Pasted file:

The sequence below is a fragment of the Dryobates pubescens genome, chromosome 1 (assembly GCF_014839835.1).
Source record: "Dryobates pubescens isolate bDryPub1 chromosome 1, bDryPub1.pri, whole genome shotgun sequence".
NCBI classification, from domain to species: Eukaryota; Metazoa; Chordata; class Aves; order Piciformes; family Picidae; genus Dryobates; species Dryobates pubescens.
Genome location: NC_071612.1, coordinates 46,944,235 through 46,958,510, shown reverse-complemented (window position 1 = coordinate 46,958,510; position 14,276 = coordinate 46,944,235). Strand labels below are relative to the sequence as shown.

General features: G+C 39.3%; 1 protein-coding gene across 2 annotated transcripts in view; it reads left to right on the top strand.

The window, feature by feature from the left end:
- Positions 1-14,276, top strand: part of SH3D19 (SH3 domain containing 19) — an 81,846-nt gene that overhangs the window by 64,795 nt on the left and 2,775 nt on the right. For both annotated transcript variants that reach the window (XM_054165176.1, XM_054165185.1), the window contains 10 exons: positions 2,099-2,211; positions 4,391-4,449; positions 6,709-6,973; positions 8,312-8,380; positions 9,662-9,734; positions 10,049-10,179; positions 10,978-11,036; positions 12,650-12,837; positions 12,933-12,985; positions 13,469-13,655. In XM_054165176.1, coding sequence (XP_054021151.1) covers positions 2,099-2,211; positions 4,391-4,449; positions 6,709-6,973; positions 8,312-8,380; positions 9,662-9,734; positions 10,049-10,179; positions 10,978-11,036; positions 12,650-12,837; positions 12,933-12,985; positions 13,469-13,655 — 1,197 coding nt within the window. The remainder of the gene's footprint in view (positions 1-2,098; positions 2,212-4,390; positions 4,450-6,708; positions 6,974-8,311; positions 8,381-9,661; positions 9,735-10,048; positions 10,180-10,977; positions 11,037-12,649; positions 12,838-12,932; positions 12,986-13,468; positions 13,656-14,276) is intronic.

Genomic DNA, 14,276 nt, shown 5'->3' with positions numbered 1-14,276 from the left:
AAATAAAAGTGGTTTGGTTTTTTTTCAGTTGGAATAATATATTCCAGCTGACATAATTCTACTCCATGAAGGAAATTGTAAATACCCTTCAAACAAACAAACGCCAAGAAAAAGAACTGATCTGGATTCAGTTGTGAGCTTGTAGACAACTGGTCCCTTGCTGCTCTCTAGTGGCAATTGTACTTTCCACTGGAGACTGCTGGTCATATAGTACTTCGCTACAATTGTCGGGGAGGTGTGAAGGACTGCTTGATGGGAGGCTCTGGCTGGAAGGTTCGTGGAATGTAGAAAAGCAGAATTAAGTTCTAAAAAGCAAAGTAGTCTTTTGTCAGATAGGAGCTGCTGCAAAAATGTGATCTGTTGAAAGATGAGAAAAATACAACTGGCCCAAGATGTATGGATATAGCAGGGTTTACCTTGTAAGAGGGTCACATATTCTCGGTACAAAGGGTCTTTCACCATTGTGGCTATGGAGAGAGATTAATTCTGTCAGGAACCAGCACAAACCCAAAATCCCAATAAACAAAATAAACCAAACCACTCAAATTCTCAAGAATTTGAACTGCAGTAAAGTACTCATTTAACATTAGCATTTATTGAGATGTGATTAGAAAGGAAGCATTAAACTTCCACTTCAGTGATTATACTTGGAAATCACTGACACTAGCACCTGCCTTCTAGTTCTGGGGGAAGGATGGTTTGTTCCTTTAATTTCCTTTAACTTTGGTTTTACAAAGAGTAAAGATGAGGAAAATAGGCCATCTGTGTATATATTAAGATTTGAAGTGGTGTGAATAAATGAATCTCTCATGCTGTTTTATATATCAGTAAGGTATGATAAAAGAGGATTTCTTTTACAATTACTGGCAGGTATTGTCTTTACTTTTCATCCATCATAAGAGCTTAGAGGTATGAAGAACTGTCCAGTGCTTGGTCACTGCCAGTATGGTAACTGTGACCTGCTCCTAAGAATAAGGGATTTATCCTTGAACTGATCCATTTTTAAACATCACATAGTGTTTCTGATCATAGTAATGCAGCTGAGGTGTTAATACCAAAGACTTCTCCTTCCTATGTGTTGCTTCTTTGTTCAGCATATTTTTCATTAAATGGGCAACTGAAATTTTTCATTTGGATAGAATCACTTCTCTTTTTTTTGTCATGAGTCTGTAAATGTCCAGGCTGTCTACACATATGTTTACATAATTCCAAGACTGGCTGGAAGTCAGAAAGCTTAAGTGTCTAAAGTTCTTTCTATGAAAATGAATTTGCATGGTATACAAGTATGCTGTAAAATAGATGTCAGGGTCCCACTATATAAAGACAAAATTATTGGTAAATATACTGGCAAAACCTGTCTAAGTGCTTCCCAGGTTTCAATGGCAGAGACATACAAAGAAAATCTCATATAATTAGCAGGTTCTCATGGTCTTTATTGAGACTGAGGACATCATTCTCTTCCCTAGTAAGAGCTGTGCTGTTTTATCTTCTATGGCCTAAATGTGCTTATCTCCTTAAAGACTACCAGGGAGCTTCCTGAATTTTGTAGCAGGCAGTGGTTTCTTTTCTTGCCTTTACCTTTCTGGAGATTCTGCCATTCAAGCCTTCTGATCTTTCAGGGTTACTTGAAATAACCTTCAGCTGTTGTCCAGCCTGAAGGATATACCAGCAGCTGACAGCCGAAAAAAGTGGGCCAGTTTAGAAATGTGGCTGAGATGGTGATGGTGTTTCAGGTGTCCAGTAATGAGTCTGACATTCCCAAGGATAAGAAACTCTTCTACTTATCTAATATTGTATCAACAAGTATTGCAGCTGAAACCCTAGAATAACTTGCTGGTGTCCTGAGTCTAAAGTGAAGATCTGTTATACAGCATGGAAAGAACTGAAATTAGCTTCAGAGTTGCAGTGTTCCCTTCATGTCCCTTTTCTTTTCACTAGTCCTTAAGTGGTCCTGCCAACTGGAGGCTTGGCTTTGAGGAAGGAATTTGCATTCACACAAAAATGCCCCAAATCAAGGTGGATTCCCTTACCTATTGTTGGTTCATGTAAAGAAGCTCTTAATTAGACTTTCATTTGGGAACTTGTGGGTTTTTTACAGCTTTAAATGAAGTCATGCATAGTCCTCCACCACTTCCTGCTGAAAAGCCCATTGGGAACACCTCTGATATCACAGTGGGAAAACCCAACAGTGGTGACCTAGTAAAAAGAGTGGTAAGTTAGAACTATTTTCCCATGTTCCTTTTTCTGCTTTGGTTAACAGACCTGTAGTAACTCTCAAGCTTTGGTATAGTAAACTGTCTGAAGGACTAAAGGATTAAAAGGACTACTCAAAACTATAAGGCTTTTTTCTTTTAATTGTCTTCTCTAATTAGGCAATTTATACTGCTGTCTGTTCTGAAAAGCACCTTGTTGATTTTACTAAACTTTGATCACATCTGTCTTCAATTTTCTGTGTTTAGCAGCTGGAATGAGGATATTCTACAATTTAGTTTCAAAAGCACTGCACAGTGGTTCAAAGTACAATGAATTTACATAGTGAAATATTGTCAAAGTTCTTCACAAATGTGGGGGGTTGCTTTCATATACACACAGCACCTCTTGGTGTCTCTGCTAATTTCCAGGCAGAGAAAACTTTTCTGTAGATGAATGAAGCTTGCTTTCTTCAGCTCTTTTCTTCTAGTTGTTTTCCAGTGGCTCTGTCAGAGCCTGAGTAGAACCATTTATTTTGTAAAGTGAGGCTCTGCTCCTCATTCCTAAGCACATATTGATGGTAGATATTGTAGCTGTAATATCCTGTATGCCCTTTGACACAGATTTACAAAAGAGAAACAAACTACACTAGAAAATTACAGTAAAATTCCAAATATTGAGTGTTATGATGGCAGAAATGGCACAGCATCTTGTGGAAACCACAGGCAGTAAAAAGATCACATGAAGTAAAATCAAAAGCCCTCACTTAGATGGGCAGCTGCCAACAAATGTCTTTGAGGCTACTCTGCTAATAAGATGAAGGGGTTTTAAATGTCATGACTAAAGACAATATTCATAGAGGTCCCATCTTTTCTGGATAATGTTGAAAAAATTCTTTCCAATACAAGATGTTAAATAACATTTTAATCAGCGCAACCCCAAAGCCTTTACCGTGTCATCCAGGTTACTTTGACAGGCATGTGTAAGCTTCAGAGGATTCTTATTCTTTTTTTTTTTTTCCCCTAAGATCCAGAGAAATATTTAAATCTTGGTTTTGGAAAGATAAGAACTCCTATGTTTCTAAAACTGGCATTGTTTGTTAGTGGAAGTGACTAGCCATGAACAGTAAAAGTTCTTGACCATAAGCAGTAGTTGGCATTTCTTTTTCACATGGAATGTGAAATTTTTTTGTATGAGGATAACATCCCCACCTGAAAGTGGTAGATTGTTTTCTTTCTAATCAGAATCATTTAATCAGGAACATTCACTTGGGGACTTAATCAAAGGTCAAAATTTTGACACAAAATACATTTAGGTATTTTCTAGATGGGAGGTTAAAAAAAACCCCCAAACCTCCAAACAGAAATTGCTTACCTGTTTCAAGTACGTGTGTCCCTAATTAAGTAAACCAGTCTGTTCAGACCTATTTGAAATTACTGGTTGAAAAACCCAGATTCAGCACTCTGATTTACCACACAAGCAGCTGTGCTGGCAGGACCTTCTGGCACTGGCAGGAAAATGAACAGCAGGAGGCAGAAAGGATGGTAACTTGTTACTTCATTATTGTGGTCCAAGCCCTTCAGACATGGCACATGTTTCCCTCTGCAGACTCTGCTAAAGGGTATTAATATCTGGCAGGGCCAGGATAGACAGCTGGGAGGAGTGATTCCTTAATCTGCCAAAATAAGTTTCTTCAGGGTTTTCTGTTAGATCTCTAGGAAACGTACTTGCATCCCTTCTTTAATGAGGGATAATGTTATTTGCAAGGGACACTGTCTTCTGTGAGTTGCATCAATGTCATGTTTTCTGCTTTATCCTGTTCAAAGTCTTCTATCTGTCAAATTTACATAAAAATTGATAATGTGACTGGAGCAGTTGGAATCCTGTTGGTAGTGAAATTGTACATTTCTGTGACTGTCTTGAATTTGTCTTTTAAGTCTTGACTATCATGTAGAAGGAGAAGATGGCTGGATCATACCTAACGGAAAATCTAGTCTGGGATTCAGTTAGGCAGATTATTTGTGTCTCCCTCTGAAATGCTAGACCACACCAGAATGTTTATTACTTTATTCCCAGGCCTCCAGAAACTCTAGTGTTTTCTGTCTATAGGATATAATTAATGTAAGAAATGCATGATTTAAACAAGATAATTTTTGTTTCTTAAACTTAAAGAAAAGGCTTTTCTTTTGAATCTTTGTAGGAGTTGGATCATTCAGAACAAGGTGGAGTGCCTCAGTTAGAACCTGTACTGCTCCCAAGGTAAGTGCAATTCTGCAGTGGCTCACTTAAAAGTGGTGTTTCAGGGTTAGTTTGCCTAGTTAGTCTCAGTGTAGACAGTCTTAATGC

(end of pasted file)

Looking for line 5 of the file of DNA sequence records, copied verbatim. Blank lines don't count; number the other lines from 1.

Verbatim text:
General features: G+C 39.3%; 1 protein-coding gene across 2 annotated transcripts in view; it reads left to right on the top strand.